This may or may not seem elementary, but I’ll tell you why I’m writing about it today… We don’t really believe this.
I want to help you with something that I wrestle with myself. When we are confronted with a conflict of some kind, the kind of conflict that requires a face-to-face let’s-talk-this-out meeting, our job is to do everything possible to steer the ship toward peace with everyone. It’s not about proving your case, or demanding justice, or sticking it to the other guy because you are just so right this time… It’s supposed to be about relational repair. Peace.
That’s what the Bible says, right? Romans 12:18 says straight up: “Live at peace with everyone.”
At least, some of us think that’s what the Biblical standard is. Peace with everyone. At all times. No matter what. Turn the other cheek. Seventy times seven. Logs and specks. You, know… be a doormat for the Lord. This is the path of least resistance. For us to be at peace with everyone, we can’t take a firm position or stand up for ourselves or confront someone if they’ve wronged us, then, right? Because for us to be at peace with everyone, we need everyone to be at peace with us… right?
Repeat after me, “I cannot control other people.” Perfect. That’ll be $350.
Of course Romans 12:18 has more to say than “Live at peace with everyone.” And while I’m certainly not discounting Jesus’ commands to radical forgiveness, cheek-turning, and humility, let’s be clear on what we are and what we are NOT called to do in cases of relational tension.
Roman’s 12:18 in it’s ENTIRETY reads like this: “IF it is possible, and AS FAR AS IT DEPENDS ON YOU, live at peace with everyone.
In other words, it might not always be possible. Paul understands. God understands. Why is this the case? “You cannot control other people.” Plain and simple. God doesn’t hold you accountable for the other person’s behavior OR for their REACTION to your attempts at relational reconcilliation. That’s why this verse is more of a comfort to me than a command. The phrase that liberates me from religious striving for the impossible standard is this: “…as far as it depends on you…”
Some of you need to take that good news to heart. Some of you are locked right now in a relational conflict that you cannot control. Some of you are experiencing deep pain, or are feeling that your inner sense of justice has been violated again and again, because there is someone in your life who refuses to treat you with respect. Some of you are shouldering a heavy weight of guilt because you feel like you can’t fix it. And you’re not at peace. And you’re supposed to be at peace with people.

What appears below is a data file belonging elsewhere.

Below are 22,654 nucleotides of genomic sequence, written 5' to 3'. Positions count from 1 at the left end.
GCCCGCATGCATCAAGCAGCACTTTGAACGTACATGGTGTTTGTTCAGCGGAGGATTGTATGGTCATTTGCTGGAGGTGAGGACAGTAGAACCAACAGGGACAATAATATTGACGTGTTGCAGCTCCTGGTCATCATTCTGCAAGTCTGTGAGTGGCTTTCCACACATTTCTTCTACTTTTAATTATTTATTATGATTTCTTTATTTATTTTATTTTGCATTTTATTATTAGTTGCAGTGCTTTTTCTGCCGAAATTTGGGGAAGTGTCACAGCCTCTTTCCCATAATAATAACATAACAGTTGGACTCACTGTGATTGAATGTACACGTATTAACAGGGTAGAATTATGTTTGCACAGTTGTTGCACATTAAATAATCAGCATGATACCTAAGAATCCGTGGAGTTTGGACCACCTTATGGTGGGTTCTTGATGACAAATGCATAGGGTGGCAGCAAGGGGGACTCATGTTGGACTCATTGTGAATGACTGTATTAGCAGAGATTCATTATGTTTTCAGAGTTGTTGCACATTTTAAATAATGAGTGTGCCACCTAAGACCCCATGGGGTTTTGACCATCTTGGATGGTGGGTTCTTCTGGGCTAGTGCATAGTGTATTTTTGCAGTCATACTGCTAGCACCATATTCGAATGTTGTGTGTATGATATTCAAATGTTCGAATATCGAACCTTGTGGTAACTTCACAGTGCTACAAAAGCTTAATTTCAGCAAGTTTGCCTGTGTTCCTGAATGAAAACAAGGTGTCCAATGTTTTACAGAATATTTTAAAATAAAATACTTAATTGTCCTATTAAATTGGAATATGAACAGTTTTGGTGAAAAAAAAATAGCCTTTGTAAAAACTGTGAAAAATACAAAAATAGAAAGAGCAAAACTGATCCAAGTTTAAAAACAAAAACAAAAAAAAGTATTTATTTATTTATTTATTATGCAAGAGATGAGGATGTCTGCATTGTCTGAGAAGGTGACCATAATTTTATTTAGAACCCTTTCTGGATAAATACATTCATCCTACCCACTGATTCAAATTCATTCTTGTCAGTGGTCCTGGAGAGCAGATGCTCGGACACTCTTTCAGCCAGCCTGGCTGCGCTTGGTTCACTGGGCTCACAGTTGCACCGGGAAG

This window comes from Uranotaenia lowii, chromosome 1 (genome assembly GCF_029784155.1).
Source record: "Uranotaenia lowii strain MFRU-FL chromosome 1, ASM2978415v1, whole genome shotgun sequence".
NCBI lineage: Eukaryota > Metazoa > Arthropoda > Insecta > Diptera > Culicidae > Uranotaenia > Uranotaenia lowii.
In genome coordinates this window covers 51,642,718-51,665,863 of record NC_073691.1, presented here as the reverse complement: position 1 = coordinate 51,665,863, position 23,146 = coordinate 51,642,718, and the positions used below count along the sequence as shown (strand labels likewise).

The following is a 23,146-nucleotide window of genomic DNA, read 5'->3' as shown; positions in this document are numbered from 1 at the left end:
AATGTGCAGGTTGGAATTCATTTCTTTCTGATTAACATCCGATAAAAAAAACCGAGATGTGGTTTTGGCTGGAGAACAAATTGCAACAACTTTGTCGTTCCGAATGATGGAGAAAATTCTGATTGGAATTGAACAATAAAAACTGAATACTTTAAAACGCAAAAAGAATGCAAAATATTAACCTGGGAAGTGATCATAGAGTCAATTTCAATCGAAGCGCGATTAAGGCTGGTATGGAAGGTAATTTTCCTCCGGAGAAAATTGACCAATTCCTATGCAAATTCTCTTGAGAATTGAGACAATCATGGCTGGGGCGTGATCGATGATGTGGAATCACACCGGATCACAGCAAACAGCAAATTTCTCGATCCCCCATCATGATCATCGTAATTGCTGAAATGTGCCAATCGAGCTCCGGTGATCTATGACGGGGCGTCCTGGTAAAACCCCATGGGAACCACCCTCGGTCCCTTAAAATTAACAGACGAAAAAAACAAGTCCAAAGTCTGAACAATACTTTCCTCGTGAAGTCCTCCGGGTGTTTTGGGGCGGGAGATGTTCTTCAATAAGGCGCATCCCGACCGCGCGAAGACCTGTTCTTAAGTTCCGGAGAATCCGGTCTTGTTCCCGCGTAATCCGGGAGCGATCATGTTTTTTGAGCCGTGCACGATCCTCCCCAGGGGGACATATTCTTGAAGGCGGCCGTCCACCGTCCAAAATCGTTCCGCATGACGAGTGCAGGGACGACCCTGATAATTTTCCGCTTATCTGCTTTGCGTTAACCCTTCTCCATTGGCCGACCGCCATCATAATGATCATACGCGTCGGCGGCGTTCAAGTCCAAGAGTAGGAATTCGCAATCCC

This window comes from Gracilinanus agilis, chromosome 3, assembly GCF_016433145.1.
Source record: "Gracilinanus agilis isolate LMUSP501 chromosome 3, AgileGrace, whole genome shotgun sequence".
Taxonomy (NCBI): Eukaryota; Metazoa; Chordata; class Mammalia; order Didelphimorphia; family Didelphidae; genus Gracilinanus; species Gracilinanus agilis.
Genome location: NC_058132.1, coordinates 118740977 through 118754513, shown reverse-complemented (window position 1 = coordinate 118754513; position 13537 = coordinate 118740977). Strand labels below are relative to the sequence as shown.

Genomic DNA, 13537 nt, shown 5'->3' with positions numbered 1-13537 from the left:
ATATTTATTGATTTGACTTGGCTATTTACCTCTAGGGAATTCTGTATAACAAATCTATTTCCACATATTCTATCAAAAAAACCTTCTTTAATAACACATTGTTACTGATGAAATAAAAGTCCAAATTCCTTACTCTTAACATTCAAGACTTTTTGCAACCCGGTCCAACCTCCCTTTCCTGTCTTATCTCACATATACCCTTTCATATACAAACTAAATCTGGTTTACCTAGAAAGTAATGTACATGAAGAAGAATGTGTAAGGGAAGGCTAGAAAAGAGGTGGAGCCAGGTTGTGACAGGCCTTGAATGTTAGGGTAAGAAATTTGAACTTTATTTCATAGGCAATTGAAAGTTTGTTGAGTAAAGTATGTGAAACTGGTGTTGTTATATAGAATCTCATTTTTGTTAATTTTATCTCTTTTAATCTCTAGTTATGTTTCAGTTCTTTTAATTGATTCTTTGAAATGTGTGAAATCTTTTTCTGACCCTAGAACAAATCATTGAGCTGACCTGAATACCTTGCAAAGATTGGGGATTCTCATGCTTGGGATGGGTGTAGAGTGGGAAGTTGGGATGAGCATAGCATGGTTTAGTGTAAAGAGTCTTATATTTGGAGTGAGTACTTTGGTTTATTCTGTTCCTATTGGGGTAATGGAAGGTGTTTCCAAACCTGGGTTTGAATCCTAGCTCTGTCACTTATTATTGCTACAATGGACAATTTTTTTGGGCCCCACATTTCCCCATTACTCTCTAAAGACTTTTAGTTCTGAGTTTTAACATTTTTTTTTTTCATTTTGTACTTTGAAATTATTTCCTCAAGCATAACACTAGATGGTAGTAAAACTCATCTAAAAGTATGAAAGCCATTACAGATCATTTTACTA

Once again, and I won’t even bill you for it… “I cannot control other people.”
Jesus wants you to lay that guilt down. And I don’t mean to put words in His mouth… that’s dangerous ground. But I can be confident in this case, because we are not called to shoulder the responsibility for other people’s sinful behavior. If you are weighed down by a broken relationship, I have good news.
First Jesus says, “Come to me, all you who are weary and burdened, and I will give you rest.” (Matthew 11:28) You are not called to take responsibility for other people’s relational baggage. Lay it down.
Second, Paul says, “If it is possible, as far as it depends on you…” You re not called to take responsibility for other people’s relational baggage. Lay it down.
Our part is hard enough. In fact, our part is impossible. Seventy times seven is an idiom meaning “forever, without end.” How often should we go on forgiving people according to Matthew 18:22? Forever. And if you’re in a broken relationship with another person who is continuing to wound you or treat you with disrespect or disregard, neverending forgiveness might sound impossible all on it’s own, to say nothing of restoring that relationship to peace. But that is where Jesus strength is made perfect in you – when you are weak. And that is where, abiding in Christ, we are being transformed into His likeness with ever increasing glory. Neverending forgiveness may seem impossible. But it’s not intended to be something that you give and give and give to the OTHER person… It is something that you RELEASE from yourself again and again.
Release the need to control the situation. Release the need to see justice come down on the offending other party. Release the feeling that your reputation – or more significant, your identity – is dictated by this other person. Forgiveness is a command of God because He wants to protect your heart. From bitterness and self-centeredness and self-pity and from sin.
So, with God’s help, let go of the need to hold the other guy accountable. Your mom may never change. That coworker or classmate may continue to treat you badly. Your spouse may not be the person you dreamed they would become if only you loved them enough. Forgive them – and let God be their judge. Over and over. Forever. As far as it depends on you.
But that is as far as you can go. As far as it depends on you. Because you cannot control other people.
This does NOT mean you forget. This does NOT mean you continue to put yourself in a position to be wounded. This does NOT mean you don’t stand up for yourself when necessary. This does NOT mean you have to be a doormat for the Lord.
“If it is possible, as far as it depends on you, live at peace with everyone.”
If peace is not possible, it is NOT your fault. If you have forgiven and extended kindness and it is rejected or met with contempt, it is NOT your fault. As far as it depends on you.
Lay it down.
“i know you’re right, but you still can’t pray that he gets trampled by a herd of rabid wildebeast” by Joshua Skogerboe is licensed under a Creative Commons Attribution-ShareAlike 3.0 Unported License.